Japanese Citizens Typically Find Which Popular American Soda Flavor Revolting?
Answer: Root Beer
If you’re looking to break into the Japanese soda industry, you can do it with just about any flavor; blueberry, bubble gum, watermelon, and even wasabi-flavored sodas have all sold briskly in Japan. There’s one flavor that, much to the surprise of American readers we’re sure, has never taken off in Japan: root beer.
The American market for root beer is enormous. A typical large grocery store in the U.S. usually has several different kinds of root beers from both major soda companies and smaller brewers; nationwide there are over 2,000 different kinds of root beer. The American market is the largest for root beer, and it remains a bit of an anomaly. Why did root beer take hold of the popular palate in the U.S. but is regarded as disgusting in Japan (and, for that matter, most of the world)?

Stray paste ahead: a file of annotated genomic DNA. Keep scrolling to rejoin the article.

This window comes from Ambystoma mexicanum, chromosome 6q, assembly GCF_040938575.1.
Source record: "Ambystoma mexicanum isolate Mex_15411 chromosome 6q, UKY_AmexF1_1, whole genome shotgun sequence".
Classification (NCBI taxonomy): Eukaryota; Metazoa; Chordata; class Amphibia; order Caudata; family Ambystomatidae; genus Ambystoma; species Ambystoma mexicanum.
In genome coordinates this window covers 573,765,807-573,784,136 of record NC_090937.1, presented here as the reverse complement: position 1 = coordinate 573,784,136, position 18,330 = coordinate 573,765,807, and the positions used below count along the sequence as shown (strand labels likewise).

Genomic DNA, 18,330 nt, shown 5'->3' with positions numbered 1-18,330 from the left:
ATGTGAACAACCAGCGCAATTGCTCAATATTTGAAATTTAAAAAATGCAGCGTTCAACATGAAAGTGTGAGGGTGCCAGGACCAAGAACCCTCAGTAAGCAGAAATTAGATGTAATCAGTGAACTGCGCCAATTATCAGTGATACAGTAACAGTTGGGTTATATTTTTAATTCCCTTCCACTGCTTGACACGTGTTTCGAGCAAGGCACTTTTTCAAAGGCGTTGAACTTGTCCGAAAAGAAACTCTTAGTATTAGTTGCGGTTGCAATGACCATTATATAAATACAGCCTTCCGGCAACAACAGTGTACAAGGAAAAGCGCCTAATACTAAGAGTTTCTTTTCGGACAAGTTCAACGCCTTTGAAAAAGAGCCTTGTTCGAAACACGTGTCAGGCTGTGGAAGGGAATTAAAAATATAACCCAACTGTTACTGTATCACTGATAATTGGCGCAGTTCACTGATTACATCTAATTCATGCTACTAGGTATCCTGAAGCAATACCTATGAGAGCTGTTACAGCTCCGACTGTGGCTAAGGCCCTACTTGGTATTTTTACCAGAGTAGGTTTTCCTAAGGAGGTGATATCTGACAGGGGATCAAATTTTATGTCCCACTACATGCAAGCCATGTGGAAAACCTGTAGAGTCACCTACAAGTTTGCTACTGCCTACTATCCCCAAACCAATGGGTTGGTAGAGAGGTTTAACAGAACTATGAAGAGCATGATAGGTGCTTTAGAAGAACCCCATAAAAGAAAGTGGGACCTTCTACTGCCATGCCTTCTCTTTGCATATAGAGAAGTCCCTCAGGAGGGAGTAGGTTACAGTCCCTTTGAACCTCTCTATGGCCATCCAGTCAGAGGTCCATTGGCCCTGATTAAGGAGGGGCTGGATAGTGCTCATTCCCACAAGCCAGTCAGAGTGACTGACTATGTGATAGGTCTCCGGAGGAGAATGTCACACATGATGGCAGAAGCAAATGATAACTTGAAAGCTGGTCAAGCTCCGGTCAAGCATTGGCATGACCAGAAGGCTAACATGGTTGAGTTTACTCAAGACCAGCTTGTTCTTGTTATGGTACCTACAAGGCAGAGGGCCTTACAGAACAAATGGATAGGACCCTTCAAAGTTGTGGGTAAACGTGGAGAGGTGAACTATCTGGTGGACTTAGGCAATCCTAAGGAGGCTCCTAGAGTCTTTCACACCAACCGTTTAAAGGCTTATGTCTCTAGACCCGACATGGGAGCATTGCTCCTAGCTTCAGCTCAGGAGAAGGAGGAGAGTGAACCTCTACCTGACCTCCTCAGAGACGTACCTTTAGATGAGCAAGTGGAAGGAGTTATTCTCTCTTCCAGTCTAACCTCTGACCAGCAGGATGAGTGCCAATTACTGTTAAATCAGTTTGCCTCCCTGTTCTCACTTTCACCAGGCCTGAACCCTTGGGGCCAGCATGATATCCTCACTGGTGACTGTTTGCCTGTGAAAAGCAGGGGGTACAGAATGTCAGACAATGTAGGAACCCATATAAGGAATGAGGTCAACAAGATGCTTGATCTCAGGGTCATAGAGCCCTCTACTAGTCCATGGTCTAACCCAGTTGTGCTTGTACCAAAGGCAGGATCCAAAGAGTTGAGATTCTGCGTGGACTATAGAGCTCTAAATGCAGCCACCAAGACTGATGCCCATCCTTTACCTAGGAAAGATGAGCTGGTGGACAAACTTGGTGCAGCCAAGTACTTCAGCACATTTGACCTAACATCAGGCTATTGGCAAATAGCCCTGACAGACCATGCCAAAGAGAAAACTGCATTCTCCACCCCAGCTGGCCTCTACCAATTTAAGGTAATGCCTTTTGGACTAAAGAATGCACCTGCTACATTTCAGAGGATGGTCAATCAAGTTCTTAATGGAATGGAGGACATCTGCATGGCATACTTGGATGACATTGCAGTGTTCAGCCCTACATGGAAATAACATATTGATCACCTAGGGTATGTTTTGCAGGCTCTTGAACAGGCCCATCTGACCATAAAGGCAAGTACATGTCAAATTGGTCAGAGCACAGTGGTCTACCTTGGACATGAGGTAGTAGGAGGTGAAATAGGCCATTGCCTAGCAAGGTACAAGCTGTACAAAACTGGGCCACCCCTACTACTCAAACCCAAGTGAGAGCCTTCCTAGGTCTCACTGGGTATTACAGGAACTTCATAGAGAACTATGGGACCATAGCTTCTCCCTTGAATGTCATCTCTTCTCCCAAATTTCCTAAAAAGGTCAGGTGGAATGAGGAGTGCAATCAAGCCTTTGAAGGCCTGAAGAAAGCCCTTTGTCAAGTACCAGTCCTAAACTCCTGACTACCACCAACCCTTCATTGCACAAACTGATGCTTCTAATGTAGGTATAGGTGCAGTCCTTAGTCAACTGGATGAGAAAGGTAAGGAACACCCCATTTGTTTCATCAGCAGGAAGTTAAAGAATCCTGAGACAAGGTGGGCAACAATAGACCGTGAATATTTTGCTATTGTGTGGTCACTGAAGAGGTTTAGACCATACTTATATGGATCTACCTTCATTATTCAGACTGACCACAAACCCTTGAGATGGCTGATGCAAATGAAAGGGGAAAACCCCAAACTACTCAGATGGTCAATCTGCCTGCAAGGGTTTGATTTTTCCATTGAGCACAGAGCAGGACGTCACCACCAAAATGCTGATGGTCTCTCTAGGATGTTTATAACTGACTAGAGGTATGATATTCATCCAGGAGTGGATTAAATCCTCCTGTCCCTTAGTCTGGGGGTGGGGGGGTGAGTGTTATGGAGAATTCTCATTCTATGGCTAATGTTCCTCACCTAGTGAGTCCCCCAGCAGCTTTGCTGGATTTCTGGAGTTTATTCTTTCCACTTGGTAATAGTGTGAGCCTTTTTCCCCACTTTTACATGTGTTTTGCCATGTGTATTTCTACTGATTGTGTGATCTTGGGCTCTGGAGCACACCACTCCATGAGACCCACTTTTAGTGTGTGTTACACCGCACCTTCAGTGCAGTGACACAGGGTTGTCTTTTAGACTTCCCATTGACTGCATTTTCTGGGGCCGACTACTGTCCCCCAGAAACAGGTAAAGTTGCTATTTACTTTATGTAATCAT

The reason for root beer’s failed market grab in the global market is simple: to most of the world it tastes like medicine. Anise, a seed used in traditional root beer flavoring, is used to flavor medicine in Japan, Europe, and other places around the world. (The use of anise as a medicinal flavor isn’t arbitrary as the seed has a long history of use in medicine, primarily as a digestive aid). In fact, the U.S. is one of the few places where using anise as a medicinal flavoring is unheard of. So to someone raised in a country where anise is used in medicine, cracking open a cold root beer and taking a swig is like taking a swig of cough medicine.